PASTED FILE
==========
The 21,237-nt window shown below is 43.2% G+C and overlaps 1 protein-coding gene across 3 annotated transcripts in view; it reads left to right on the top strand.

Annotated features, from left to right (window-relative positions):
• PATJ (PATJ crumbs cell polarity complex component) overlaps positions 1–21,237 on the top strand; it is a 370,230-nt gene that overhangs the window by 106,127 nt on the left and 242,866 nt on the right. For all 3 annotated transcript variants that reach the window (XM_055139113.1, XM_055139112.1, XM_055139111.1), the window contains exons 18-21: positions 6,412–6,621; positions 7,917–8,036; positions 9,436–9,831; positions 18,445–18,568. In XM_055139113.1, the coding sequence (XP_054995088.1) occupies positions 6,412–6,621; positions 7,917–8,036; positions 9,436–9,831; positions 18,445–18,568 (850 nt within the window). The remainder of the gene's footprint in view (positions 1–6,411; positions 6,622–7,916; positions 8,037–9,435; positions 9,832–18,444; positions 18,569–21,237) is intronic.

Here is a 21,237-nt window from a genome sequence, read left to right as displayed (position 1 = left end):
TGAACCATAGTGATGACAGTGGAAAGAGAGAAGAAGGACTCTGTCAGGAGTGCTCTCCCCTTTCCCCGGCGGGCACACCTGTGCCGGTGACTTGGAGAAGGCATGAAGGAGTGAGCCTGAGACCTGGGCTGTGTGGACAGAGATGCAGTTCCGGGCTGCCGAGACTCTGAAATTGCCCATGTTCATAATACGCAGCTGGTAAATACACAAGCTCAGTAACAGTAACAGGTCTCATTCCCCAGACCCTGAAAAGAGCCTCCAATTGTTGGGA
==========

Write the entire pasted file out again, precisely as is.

The 21,237-nt window shown below is 43.2% G+C and overlaps 1 protein-coding gene across 3 annotated transcripts in view; it reads left to right on the top strand.

Annotated features, from left to right (window-relative positions):
• PATJ (PATJ crumbs cell polarity complex component) overlaps positions 1–21,237 on the top strand; it is a 370,230-nt gene that overhangs the window by 106,127 nt on the left and 242,866 nt on the right. For all 3 annotated transcript variants that reach the window (XM_055139113.1, XM_055139112.1, XM_055139111.1), the window contains exons 18-21: positions 6,412–6,621; positions 7,917–8,036; positions 9,436–9,831; positions 18,445–18,568. In XM_055139113.1, the coding sequence (XP_054995088.1) occupies positions 6,412–6,621; positions 7,917–8,036; positions 9,436–9,831; positions 18,445–18,568 (850 nt within the window). The remainder of the gene's footprint in view (positions 1–6,411; positions 6,622–7,916; positions 8,037–9,435; positions 9,832–18,444; positions 18,569–21,237) is intronic.

Here is a 21,237-nt window from a genome sequence, read left to right as displayed (position 1 = left end):
TGAACCATAGTGATGACAGTGGAAAGAGAGAAGAAGGACTCTGTCAGGAGTGCTCTCCCCTTTCCCCGGCGGGCACACCTGTGCCGGTGACTTGGAGAAGGCATGAAGGAGTGAGCCTGAGACCTGGGCTGTGTGGACAGAGATGCAGTTCCGGGCTGCCGAGACTCTGAAATTGCCCATGTTCATAATACGCAGCTGGTAAATACACAAGCTCAGTAACAGTAACAGGTCTCATTCCCCAGACCCTGAAAAGAGCCTCCAATTGTTGGGA